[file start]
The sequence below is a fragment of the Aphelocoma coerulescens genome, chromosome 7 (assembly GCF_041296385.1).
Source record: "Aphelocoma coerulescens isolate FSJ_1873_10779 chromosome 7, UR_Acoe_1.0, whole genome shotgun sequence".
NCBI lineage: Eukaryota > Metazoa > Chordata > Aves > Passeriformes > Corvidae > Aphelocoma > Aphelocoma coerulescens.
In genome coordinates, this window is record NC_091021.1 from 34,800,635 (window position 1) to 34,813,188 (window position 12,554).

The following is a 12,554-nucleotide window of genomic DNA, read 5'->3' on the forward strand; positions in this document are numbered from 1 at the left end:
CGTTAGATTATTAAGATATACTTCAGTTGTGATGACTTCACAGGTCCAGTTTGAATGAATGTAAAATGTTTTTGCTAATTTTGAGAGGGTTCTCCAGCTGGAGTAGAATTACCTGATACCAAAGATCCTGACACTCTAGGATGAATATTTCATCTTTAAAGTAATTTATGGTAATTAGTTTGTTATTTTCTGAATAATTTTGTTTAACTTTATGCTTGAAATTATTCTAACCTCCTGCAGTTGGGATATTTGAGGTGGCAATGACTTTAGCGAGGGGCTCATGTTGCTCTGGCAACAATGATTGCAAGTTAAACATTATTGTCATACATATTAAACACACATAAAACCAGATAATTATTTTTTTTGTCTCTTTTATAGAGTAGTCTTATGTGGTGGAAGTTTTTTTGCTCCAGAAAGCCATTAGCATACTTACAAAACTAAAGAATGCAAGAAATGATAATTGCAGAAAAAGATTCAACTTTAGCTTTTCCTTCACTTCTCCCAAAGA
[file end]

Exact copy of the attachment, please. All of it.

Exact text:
The sequence below is a fragment of the Aphelocoma coerulescens genome, chromosome 7 (assembly GCF_041296385.1).
Source record: "Aphelocoma coerulescens isolate FSJ_1873_10779 chromosome 7, UR_Acoe_1.0, whole genome shotgun sequence".
NCBI lineage: Eukaryota > Metazoa > Chordata > Aves > Passeriformes > Corvidae > Aphelocoma > Aphelocoma coerulescens.
In genome coordinates, this window is record NC_091021.1 from 34,800,635 (window position 1) to 34,813,188 (window position 12,554).

The following is a 12,554-nucleotide window of genomic DNA, read 5'->3' on the forward strand; positions in this document are numbered from 1 at the left end:
CGTTAGATTATTAAGATATACTTCAGTTGTGATGACTTCACAGGTCCAGTTTGAATGAATGTAAAATGTTTTTGCTAATTTTGAGAGGGTTCTCCAGCTGGAGTAGAATTACCTGATACCAAAGATCCTGACACTCTAGGATGAATATTTCATCTTTAAAGTAATTTATGGTAATTAGTTTGTTATTTTCTGAATAATTTTGTTTAACTTTATGCTTGAAATTATTCTAACCTCCTGCAGTTGGGATATTTGAGGTGGCAATGACTTTAGCGAGGGGCTCATGTTGCTCTGGCAACAATGATTGCAAGTTAAACATTATTGTCATACATATTAAACACACATAAAACCAGATAATTATTTTTTTTGTCTCTTTTATAGAGTAGTCTTATGTGGTGGAAGTTTTTTTGCTCCAGAAAGCCATTAGCATACTTACAAAACTAAAGAATGCAAGAAATGATAATTGCAGAAAAAGATTCAACTTTAGCTTTTCCTTCACTTCTCCCAAAGA